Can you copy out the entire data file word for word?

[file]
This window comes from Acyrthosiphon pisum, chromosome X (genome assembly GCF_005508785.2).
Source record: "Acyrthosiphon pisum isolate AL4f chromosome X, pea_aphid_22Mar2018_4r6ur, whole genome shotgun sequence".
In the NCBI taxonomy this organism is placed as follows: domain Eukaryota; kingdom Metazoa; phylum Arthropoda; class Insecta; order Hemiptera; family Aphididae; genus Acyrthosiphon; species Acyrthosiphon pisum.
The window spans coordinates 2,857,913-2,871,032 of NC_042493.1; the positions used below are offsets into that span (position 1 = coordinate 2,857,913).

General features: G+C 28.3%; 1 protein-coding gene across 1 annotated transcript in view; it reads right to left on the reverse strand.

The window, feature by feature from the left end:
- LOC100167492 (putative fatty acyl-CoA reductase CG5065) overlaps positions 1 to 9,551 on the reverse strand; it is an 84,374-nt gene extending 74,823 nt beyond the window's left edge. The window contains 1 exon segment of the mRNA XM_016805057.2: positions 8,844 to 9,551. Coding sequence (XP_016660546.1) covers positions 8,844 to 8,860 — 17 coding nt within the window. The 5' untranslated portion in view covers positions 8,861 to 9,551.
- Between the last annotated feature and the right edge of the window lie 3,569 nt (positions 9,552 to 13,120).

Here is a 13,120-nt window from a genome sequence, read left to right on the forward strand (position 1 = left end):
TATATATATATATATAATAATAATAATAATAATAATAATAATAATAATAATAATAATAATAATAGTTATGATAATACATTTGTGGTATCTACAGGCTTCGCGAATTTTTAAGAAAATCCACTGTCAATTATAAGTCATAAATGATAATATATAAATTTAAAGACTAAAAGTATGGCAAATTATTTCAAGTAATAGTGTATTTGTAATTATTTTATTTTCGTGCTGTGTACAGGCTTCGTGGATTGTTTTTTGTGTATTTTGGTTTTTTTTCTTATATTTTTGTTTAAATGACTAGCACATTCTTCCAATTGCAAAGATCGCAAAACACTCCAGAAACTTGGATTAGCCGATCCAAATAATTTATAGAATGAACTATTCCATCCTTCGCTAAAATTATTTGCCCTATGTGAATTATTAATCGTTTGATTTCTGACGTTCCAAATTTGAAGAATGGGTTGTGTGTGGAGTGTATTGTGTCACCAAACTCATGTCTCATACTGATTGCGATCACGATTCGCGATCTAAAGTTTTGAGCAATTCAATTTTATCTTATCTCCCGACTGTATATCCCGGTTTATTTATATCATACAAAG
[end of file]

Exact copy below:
This window comes from Acyrthosiphon pisum, chromosome X (genome assembly GCF_005508785.2).
Source record: "Acyrthosiphon pisum isolate AL4f chromosome X, pea_aphid_22Mar2018_4r6ur, whole genome shotgun sequence".
In the NCBI taxonomy this organism is placed as follows: domain Eukaryota; kingdom Metazoa; phylum Arthropoda; class Insecta; order Hemiptera; family Aphididae; genus Acyrthosiphon; species Acyrthosiphon pisum.
The window spans coordinates 2,857,913-2,871,032 of NC_042493.1; the positions used below are offsets into that span (position 1 = coordinate 2,857,913).

General features: G+C 28.3%; 1 protein-coding gene across 1 annotated transcript in view; it reads right to left on the reverse strand.

The window, feature by feature from the left end:
- LOC100167492 (putative fatty acyl-CoA reductase CG5065) overlaps positions 1 to 9,551 on the reverse strand; it is an 84,374-nt gene extending 74,823 nt beyond the window's left edge. The window contains 1 exon segment of the mRNA XM_016805057.2: positions 8,844 to 9,551. Coding sequence (XP_016660546.1) covers positions 8,844 to 8,860 — 17 coding nt within the window. The 5' untranslated portion in view covers positions 8,861 to 9,551.
- Between the last annotated feature and the right edge of the window lie 3,569 nt (positions 9,552 to 13,120).

Here is a 13,120-nt window from a genome sequence, read left to right on the forward strand (position 1 = left end):
TATATATATATATATAATAATAATAATAATAATAATAATAATAATAATAATAATAATAATAATAGTTATGATAATACATTTGTGGTATCTACAGGCTTCGCGAATTTTTAAGAAAATCCACTGTCAATTATAAGTCATAAATGATAATATATAAATTTAAAGACTAAAAGTATGGCAAATTATTTCAAGTAATAGTGTATTTGTAATTATTTTATTTTCGTGCTGTGTACAGGCTTCGTGGATTGTTTTTTGTGTATTTTGGTTTTTTTTCTTATATTTTTGTTTAAATGACTAGCACATTCTTCCAATTGCAAAGATCGCAAAACACTCCAGAAACTTGGATTAGCCGATCCAAATAATTTATAGAATGAACTATTCCATCCTTCGCTAAAATTATTTGCCCTATGTGAATTATTAATCGTTTGATTTCTGACGTTCCAAATTTGAAGAATGGGTTGTGTGTGGAGTGTATTGTGTCACCAAACTCATGTCTCATACTGATTGCGATCACGATTCGCGATCTAAAGTTTTGAGCAATTCAATTTTATCTTATCTCCCGACTGTATATCCCGGTTTATTTATATCATACAAAG